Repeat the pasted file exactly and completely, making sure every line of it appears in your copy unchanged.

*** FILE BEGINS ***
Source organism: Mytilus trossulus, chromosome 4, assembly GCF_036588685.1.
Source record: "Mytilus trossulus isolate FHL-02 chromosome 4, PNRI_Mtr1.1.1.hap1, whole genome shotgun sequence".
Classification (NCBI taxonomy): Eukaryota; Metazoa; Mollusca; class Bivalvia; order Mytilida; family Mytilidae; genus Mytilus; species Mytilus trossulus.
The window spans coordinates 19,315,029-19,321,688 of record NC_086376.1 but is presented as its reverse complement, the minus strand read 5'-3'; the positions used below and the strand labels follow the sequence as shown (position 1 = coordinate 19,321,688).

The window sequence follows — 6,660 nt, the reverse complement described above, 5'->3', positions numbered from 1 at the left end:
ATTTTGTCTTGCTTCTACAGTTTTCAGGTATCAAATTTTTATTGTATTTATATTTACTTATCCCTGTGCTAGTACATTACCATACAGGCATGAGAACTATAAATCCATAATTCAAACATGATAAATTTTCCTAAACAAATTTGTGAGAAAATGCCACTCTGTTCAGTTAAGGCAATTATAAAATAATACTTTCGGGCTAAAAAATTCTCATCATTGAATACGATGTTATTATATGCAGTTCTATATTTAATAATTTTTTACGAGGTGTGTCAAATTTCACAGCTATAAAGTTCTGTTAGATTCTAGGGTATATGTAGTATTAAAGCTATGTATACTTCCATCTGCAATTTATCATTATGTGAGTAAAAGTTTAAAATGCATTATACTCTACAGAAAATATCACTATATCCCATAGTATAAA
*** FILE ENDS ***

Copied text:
Source organism: Mytilus trossulus, chromosome 4, assembly GCF_036588685.1.
Source record: "Mytilus trossulus isolate FHL-02 chromosome 4, PNRI_Mtr1.1.1.hap1, whole genome shotgun sequence".
Classification (NCBI taxonomy): Eukaryota; Metazoa; Mollusca; class Bivalvia; order Mytilida; family Mytilidae; genus Mytilus; species Mytilus trossulus.
The window spans coordinates 19,315,029-19,321,688 of record NC_086376.1 but is presented as its reverse complement, the minus strand read 5'-3'; the positions used below and the strand labels follow the sequence as shown (position 1 = coordinate 19,321,688).

The window sequence follows — 6,660 nt, the reverse complement described above, 5'->3', positions numbered from 1 at the left end:
ATTTTGTCTTGCTTCTACAGTTTTCAGGTATCAAATTTTTATTGTATTTATATTTACTTATCCCTGTGCTAGTACATTACCATACAGGCATGAGAACTATAAATCCATAATTCAAACATGATAAATTTTCCTAAACAAATTTGTGAGAAAATGCCACTCTGTTCAGTTAAGGCAATTATAAAATAATACTTTCGGGCTAAAAAATTCTCATCATTGAATACGATGTTATTATATGCAGTTCTATATTTAATAATTTTTTACGAGGTGTGTCAAATTTCACAGCTATAAAGTTCTGTTAGATTCTAGGGTATATGTAGTATTAAAGCTATGTATACTTCCATCTGCAATTTATCATTATGTGAGTAAAAGTTTAAAATGCATTATACTCTACAGAAAATATCACTATATCCCATAGTATAAA